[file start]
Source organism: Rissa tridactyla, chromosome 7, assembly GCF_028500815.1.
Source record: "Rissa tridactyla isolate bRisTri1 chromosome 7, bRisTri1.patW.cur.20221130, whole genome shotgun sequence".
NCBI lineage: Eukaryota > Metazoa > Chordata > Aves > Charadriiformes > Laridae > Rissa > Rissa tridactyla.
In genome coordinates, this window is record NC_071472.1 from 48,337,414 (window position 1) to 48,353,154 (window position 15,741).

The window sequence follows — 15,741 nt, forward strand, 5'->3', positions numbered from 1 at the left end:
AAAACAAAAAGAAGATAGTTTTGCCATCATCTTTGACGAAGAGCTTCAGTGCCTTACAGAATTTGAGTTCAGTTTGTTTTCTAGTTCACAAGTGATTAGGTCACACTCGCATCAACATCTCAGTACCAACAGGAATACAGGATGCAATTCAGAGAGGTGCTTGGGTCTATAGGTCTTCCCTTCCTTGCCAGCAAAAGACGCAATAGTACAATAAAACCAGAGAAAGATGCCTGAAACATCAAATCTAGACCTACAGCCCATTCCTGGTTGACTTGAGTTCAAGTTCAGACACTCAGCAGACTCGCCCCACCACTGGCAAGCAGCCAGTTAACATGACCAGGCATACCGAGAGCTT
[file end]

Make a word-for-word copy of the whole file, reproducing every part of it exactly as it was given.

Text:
Source organism: Rissa tridactyla, chromosome 7, assembly GCF_028500815.1.
Source record: "Rissa tridactyla isolate bRisTri1 chromosome 7, bRisTri1.patW.cur.20221130, whole genome shotgun sequence".
NCBI lineage: Eukaryota > Metazoa > Chordata > Aves > Charadriiformes > Laridae > Rissa > Rissa tridactyla.
In genome coordinates, this window is record NC_071472.1 from 48,337,414 (window position 1) to 48,353,154 (window position 15,741).

The window sequence follows — 15,741 nt, forward strand, 5'->3', positions numbered from 1 at the left end:
AAAACAAAAAGAAGATAGTTTTGCCATCATCTTTGACGAAGAGCTTCAGTGCCTTACAGAATTTGAGTTCAGTTTGTTTTCTAGTTCACAAGTGATTAGGTCACACTCGCATCAACATCTCAGTACCAACAGGAATACAGGATGCAATTCAGAGAGGTGCTTGGGTCTATAGGTCTTCCCTTCCTTGCCAGCAAAAGACGCAATAGTACAATAAAACCAGAGAAAGATGCCTGAAACATCAAATCTAGACCTACAGCCCATTCCTGGTTGACTTGAGTTCAAGTTCAGACACTCAGCAGACTCGCCCCACCACTGGCAAGCAGCCAGTTAACATGACCAGGCATACCGAGAGCTT